Reporting crime without context and follow-through is unethical and against public interest
File photo: Marion County Sheriff Billy Woods talks to media on Tuesday, August 9, 2022. [Bruce Ackerman/Ocala Gazette] 2022.
For media outlets making money per click, churning out crime blotter content, especially mugshots, has historically been a sure bet for drawing attention to their website.
Because that type of “reporting” has no journalistic value without context, many reputable news agencies have discontinued the practice, aware that sharing it can advance stereotypes about crime and create long-term damage to those who might find their lives ruined before they even enter a courtroom.
But some law enforcement agencies have embraced the practice, using the content not just to build an online audience on the public’s dime but also to bolster their image of being tough on crime–all of which becomes very valuable during election time.
The Marion County Sheriff’s Office’s public information office has proclaimed itself to be THE source for information about crime in the county. The agency consistently posts arrest reports on social media, often with high-quality production video content. The MCSO is mimicking a traditional news site, only without the journalistic integrity necessary to minimize harm.
The most egregious example is the sheriff’s policy of posting booking photos of minors on the agency’s social media accounts. Florida law generally protects the identity of minors from the public eye when they are charged; however, if the arrest is for a felony, certain information becomes public.
Recently, the MCSO posted the mugshot of a 13-year-old boy who made threats on the online platform Snapchat about bringing a gun to school, which turned out to be a realistic-looking BB gun. The sheriff’s office is to be commended for its swift action in mitigating the incident. But the message to parents about the incident would have been just as effective without the name and photo of the teen, since he didn’t represent a continued threat to the community.
We don’t have to be scientists to understand that the brain of a 13-year-old boy is not yet fully formed, and what drives a teen’s decision is not always rational. And, without dismissing the seriousness of the alleged offense, we must also be careful not to prematurely impose a label on a teen that will follow him the rest of his life.
Every post to social media by any government entity becomes a public record. While a minor’s court records are sealed, the social media post alleging a crime lives on forever. Even if the teen is acquitted or the case is resolved without a prison term, the teen is left trying to remediate their life facing consequences that are not commensurate with the offense. That is not justice.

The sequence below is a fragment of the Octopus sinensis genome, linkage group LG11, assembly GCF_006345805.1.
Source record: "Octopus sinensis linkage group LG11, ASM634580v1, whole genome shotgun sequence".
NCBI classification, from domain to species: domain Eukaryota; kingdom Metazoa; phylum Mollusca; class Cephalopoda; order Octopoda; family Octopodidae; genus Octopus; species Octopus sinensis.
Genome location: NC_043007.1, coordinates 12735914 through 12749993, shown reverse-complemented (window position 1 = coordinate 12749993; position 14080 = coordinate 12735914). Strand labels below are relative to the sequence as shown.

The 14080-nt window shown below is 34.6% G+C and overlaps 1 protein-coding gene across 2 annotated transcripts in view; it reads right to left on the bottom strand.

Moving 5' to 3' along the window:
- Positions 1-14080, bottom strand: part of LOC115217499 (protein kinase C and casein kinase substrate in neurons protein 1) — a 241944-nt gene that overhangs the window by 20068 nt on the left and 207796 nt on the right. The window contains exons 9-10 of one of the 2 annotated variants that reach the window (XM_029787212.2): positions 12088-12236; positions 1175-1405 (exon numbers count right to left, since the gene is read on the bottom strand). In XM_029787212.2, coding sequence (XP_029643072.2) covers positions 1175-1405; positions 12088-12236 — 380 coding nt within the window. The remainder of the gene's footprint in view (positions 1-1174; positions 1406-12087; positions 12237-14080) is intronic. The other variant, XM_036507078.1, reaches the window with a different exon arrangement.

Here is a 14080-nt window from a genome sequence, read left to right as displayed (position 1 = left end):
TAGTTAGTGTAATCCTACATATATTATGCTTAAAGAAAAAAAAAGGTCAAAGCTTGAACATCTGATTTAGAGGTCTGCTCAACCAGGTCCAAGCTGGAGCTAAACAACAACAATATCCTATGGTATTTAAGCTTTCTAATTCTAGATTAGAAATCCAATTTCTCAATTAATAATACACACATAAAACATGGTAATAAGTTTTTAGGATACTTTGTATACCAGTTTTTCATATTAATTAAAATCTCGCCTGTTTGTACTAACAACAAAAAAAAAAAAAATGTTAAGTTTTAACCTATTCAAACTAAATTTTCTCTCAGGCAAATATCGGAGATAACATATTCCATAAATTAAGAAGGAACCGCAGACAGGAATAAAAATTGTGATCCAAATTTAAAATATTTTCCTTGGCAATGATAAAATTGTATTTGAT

And for many one-time offenders trying to do the right thing, the community suffers because it’s best for all who err to return to productive society as quickly as possible.
Additionally, any reporting outlet that seeks to deliver fair and accurate reporting on crime needs to follow through. Imagine how unfair it is to be publicly accused of something as heinous as child molestation and, if the charges are dropped or if the person is acquitted, the public hears … crickets.
The ethical and accuracy concerns about the MCSO’s “news” reporting also extend to how it shares information with the public about its employees’ conduct. Take, for example, a recent report about the death of an inmate at the hand of six detention officers.
The initial press release portrayed the inmate as seemingly solely responsible for the actions that led to his death. The report not only protected the identities of the detention officers, it did so under Marsy’s Law, which is designed to protect crime victims, even though none of the officers were injured.
What the press release did not explain is that the inmate was mentally ill and had been arrested for resisting a civil order removing him from his home by his elderly parents, who could not find help in the system to handle him. A public records search revealed no other criminal history for the inmate, and the sheriff’s office said he was in their jail under a “suicide watch.”
The sheriff’s office’s social media post and press release did not include any of that context, missing what could have been a teachable moment to shine light on the struggle of so many mentally challenged people who wind up in our criminal justice system without actually being criminals.
As for mugshots, the policy of the Gazette is not to publish them unless there is a threat to the community that can only be identified using the photo or unless the person has been convicted of a crime by a jury. When we report a crime, it is always with the mindset the person is innocent until proven guilty. And if we report they are charged, we strive to follow up with the outcome.
For example, when we recently reported Florida House Rep. Joe Harding was indicted on several federal felony charges, we committed to follow through with the rest of the case. We owe it to our readers, and we feel we owe it to Harding to tell the full story of the circumstances that ended his political career.
If the sheriff wants the community to “Trust news from reliable sources (right here),’’ the community needs to hold him to the same standards of ethics and accuracy that guide legitimate news organizations.
For starters, the public should join us in asking the MCSO to stop posting mugshots of minors unless there is a compelling reason or threat to the community. Doing so would demonstrate an understanding that there is more to keeping a community safe than demonizing youngsters who still have a chance to turn their lives around.